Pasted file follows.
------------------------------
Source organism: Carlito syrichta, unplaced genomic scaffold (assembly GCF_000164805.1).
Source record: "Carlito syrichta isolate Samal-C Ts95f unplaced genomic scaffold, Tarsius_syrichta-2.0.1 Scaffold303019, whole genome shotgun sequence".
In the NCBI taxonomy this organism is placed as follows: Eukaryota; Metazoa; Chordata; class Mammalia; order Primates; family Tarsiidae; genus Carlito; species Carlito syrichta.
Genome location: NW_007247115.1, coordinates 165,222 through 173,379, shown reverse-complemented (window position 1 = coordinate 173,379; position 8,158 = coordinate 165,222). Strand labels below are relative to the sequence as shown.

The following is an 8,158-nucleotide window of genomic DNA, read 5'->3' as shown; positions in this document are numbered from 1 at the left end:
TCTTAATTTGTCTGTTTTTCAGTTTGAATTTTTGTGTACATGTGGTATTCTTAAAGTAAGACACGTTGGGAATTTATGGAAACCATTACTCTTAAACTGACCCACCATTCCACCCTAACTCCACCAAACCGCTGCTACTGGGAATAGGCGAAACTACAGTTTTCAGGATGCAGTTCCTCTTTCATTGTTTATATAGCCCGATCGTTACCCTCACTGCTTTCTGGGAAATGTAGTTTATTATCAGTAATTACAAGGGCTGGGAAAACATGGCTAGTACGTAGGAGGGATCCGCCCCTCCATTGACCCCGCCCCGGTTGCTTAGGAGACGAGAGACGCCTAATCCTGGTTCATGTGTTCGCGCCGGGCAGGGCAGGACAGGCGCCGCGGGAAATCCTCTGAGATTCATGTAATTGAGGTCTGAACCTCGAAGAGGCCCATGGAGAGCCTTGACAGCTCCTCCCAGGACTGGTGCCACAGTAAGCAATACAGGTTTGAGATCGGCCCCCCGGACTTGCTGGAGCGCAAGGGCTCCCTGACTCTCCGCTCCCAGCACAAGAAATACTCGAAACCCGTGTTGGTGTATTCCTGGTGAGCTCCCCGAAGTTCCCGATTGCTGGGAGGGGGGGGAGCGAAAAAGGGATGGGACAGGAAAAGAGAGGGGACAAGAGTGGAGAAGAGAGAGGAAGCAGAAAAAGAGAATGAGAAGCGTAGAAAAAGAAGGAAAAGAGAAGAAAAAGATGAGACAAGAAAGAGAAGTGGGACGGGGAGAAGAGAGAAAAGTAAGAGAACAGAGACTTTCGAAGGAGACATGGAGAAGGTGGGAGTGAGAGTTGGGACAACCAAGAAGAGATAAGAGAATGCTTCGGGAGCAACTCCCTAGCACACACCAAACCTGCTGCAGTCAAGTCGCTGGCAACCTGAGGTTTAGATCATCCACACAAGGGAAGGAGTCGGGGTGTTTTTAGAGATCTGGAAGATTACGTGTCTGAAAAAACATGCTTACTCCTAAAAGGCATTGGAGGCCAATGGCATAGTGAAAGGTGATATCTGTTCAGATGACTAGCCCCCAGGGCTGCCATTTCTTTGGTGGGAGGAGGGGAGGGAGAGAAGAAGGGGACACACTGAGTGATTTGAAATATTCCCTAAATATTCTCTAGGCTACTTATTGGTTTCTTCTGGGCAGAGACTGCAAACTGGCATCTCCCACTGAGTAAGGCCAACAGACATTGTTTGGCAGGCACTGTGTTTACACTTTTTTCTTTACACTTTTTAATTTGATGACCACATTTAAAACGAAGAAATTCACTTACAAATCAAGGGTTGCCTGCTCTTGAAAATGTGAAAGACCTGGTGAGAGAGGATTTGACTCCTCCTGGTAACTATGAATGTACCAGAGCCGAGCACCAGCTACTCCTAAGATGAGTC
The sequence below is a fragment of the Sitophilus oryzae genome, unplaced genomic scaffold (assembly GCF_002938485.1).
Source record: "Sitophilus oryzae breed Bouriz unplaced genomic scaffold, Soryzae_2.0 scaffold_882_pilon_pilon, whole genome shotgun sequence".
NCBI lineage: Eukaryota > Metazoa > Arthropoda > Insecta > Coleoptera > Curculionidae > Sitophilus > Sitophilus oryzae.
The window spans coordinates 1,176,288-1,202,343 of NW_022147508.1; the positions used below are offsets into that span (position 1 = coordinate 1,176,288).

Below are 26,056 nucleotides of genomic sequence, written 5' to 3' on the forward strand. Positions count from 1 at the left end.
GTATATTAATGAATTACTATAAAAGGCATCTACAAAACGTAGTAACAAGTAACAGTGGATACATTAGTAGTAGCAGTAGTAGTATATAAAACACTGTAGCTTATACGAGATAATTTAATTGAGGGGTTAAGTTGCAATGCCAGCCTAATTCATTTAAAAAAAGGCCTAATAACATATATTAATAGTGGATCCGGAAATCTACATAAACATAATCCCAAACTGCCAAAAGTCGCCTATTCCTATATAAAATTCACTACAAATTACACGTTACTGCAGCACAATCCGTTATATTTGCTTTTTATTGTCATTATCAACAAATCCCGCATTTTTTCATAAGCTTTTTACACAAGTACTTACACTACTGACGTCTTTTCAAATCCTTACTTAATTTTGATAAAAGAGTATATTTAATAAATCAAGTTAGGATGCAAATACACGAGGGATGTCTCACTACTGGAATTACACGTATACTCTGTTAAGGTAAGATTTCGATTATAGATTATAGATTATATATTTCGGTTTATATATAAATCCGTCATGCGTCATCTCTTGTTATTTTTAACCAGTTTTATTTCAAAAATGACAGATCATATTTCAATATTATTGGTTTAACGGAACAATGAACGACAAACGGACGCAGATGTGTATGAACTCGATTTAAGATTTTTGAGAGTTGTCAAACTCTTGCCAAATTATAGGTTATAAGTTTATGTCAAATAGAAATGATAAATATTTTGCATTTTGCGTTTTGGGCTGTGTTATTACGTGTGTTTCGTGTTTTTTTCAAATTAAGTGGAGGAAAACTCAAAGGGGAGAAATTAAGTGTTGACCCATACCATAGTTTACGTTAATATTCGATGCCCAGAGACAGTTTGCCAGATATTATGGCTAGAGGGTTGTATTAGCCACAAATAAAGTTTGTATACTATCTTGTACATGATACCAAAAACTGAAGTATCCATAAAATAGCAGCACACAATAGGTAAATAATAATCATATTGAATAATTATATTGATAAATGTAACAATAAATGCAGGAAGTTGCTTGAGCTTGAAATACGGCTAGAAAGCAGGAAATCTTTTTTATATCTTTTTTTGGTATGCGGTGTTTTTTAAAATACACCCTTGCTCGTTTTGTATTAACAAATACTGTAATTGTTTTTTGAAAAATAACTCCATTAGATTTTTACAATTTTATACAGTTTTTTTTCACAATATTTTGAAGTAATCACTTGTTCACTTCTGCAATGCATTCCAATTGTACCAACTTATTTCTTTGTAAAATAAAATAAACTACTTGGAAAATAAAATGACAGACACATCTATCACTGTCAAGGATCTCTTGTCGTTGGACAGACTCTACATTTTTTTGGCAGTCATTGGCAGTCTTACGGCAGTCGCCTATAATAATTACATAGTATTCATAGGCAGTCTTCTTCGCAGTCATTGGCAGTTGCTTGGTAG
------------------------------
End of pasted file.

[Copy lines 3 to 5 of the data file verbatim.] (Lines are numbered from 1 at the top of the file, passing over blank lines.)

In the NCBI taxonomy this organism is placed as follows: Eukaryota; Metazoa; Chordata; class Mammalia; order Primates; family Tarsiidae; genus Carlito; species Carlito syrichta.
Genome location: NW_007247115.1, coordinates 165,222 through 173,379, shown reverse-complemented (window position 1 = coordinate 173,379; position 8,158 = coordinate 165,222). Strand labels below are relative to the sequence as shown.

The following is an 8,158-nucleotide window of genomic DNA, read 5'->3' as shown; positions in this document are numbered from 1 at the left end: